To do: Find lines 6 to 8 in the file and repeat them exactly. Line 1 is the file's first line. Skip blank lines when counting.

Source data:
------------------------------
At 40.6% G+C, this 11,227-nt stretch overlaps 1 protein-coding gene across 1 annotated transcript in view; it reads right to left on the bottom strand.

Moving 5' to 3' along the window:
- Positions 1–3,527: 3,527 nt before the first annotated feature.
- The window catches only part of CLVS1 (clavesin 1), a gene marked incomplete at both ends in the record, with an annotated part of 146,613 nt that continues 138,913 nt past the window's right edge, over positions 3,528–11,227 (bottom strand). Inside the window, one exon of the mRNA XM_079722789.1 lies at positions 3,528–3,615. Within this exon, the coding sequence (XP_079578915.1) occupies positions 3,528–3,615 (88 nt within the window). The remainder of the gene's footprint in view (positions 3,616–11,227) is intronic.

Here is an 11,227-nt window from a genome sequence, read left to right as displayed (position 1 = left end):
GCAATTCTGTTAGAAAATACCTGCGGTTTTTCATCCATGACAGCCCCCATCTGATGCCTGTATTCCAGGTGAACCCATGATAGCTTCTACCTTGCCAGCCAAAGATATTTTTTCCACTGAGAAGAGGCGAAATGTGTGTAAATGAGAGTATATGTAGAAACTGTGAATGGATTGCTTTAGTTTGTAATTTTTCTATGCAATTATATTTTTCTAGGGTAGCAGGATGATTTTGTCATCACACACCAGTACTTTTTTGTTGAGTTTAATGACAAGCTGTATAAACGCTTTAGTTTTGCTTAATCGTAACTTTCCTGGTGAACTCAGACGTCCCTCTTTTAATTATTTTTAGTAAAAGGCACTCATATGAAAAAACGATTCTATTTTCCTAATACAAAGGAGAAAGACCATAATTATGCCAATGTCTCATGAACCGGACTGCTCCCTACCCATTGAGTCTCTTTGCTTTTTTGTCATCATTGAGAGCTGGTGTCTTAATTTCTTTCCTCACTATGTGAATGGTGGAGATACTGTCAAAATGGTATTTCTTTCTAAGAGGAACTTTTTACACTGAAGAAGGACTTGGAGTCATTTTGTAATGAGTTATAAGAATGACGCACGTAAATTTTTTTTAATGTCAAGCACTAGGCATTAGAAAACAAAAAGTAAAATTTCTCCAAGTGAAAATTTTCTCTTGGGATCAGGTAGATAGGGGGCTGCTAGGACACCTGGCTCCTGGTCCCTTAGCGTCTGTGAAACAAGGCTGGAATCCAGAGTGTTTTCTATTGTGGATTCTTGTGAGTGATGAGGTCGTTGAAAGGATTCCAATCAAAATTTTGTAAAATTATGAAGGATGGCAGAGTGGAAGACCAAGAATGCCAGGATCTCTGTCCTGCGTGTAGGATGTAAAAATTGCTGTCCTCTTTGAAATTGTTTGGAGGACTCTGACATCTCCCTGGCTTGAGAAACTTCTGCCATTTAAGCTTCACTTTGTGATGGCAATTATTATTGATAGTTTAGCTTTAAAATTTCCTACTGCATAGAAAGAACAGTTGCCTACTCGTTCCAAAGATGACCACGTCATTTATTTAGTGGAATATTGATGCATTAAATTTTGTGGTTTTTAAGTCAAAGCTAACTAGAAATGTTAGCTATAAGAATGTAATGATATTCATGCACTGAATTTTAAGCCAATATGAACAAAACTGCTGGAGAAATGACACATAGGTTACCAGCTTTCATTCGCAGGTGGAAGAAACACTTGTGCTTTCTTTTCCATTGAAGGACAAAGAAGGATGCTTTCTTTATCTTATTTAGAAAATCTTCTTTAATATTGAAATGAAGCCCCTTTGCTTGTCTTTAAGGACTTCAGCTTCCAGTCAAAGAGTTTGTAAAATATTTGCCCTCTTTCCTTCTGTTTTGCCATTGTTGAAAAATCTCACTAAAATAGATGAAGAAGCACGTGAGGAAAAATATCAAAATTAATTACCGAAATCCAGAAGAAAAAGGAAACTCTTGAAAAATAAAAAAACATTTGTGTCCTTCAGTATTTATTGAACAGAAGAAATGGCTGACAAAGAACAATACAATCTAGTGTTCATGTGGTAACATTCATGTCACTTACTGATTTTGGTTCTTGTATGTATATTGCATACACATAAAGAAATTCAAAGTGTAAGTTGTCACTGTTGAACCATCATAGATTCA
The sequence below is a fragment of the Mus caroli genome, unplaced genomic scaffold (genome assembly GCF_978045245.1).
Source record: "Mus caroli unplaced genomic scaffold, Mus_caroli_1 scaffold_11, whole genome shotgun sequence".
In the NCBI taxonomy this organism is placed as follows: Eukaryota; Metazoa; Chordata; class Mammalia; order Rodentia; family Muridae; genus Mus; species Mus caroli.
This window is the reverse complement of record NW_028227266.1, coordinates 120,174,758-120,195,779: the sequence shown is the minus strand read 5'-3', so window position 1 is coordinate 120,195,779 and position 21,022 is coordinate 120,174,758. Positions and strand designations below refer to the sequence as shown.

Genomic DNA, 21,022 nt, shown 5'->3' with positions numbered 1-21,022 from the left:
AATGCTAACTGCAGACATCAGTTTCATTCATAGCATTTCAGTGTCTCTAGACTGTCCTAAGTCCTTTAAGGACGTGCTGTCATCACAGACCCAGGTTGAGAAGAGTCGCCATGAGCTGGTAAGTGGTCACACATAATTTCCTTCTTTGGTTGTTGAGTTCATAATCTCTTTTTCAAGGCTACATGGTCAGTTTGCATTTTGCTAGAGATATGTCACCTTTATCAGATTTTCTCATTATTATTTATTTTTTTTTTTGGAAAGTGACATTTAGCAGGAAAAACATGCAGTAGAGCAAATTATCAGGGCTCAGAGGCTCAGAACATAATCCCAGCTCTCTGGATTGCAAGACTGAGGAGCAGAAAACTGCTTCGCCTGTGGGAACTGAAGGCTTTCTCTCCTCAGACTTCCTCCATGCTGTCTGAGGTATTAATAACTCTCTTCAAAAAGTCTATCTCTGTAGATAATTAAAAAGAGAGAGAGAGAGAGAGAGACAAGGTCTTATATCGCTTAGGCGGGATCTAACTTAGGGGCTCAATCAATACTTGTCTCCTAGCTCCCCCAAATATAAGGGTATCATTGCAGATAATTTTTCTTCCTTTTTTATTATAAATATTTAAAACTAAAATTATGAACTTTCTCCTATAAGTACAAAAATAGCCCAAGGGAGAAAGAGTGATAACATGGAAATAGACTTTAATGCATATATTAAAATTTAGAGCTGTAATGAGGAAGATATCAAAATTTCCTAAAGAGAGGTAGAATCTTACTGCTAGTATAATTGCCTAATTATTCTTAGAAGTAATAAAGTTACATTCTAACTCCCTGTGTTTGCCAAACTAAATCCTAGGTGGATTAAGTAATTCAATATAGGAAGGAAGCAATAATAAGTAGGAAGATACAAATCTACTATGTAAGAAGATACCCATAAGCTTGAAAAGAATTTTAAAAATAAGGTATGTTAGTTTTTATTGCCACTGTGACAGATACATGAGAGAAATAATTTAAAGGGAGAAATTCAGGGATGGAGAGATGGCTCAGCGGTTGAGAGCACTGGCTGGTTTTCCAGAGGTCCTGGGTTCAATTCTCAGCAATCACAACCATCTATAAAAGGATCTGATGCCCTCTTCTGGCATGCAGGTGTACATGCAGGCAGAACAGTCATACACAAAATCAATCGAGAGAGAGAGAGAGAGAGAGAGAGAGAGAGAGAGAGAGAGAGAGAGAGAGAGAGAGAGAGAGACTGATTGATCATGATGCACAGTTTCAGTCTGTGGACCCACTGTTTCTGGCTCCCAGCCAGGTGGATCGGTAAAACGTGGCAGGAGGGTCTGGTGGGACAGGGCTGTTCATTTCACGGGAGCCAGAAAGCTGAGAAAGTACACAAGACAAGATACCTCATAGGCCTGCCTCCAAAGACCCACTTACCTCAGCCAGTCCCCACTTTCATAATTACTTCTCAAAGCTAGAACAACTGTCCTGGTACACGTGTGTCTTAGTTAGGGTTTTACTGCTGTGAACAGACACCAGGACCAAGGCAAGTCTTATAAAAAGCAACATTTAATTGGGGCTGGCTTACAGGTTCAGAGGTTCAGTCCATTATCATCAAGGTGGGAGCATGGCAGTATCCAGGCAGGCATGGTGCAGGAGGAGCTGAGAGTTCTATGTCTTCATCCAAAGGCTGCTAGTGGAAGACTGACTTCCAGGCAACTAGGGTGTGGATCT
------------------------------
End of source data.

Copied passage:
GCAATTCTGTTAGAAAATACCTGCGGTTTTTCATCCATGACAGCCCCCATCTGATGCCTGTATTCCAGGTGAACCCATGATAGCTTCTACCTTGCCAGCCAAAGATATTTTTTCCACTGAGAAGAGGCGAAATGTGTGTAAATGAGAGTATATGTAGAAACTGTGAATGGATTGCTTTAGTTTGTAATTTTTCTATGCAATTATATTTTTCTAGGGTAGCAGGATGATTTTGTCATCACACACCAGTACTTTTTTGTTGAGTTTAATGACAAGCTGTATAAACGCTTTAGTTTTGCTTAATCGTAACTTTCCTGGTGAACTCAGACGTCCCTCTTTTAATTATTTTTAGTAAAAGGCACTCATATGAAAAAACGATTCTATTTTCCTAATACAAAGGAGAAAGACCATAATTATGCCAATGTCTCATGAACCGGACTGCTCCCTACCCATTGAGTCTCTTTGCTTTTTTGTCATCATTGAGAGCTGGTGTCTTAATTTCTTTCCTCACTATGTGAATGGTGGAGATACTGTCAAAATGGTATTTCTTTCTAAGAGGAACTTTTTACACTGAAGAAGGACTTGGAGTCATTTTGTAATGAGTTATAAGAATGACGCACGTAAATTTTTTTTAATGTCAAGCACTAGGCATTAGAAAACAAAAAGTAAAATTTCTCCAAGTGAAAATTTTCTCTTGGGATCAGGTAGATAGGGGGCTGCTAGGACACCTGGCTCCTGGTCCCTTAGCGTCTGTGAAACAAGGCTGGAATCCAGAGTGTTTTCTATTGTGGATTCTTGTGAGTGATGAGGTCGTTGAAAGGATTCCAATCAAAATTTTGTAAAATTATGAAGGATGGCAGAGTGGAAGACCAAGAATGCCAGGATCTCTGTCCTGCGTGTAGGATGTAAAAATTGCTGTCCTCTTTGAAATTGTTTGGAGGACTCTGACATCTCCCTGGCTTGAGAAACTTCTGCCATTTAAGCTTCACTTTGTGATGGCAATTATTATTGATAGTTTAGCTTTAAAATTTCCTACTGCATAGAAAGAACAGTTGCCTACTCGTTCCAAAGATGACCACGTCATTTATTTAGTGGAATATTGATGCATTAAATTTTGTGGTTTTTAAGTCAAAGCTAACTAGAAATGTTAGCTATAAGAATGTAATGATATTCATGCACTGAATTTTAAGCCAATATGAACAAAACTGCTGGAGAAATGACACATAGGTTACCAGCTTTCATTCGCAGGTGGAAGAAACACTTGTGCTTTCTTTTCCATTGAAGGACAAAGAAGGATGCTTTCTTTATCTTATTTAGAAAATCTTCTTTAATATTGAAATGAAGCCCCTTTGCTTGTCTTTAAGGACTTCAGCTTCCAGTCAAAGAGTTTGTAAAATATTTGCCCTCTTTCCTTCTGTTTTGCCATTGTTGAAAAATCTCACTAAAATAGATGAAGAAGCACGTGAGGAAAAATATCAAAATTAATTACCGAAATCCAGAAGAAAAAGGAAACTCTTGAAAAATAAAAAAACATTTGTGTCCTTCAGTATTTATTGAACAGAAGAAATGGCTGACAAAGAACAATACAATCTAGTGTTCATGTGGTAACATTCATGTCACTTACTGATTTTGGTTCTTGTATGTATATTGCATACACATAAAGAAATTCAAAGTGTAAGTTGTCACTGTTGAACCATCATAGATTCA
The sequence below is a fragment of the Mus caroli genome, unplaced genomic scaffold (genome assembly GCF_978045245.1).
Source record: "Mus caroli unplaced genomic scaffold, Mus_caroli_1 scaffold_11, whole genome shotgun sequence".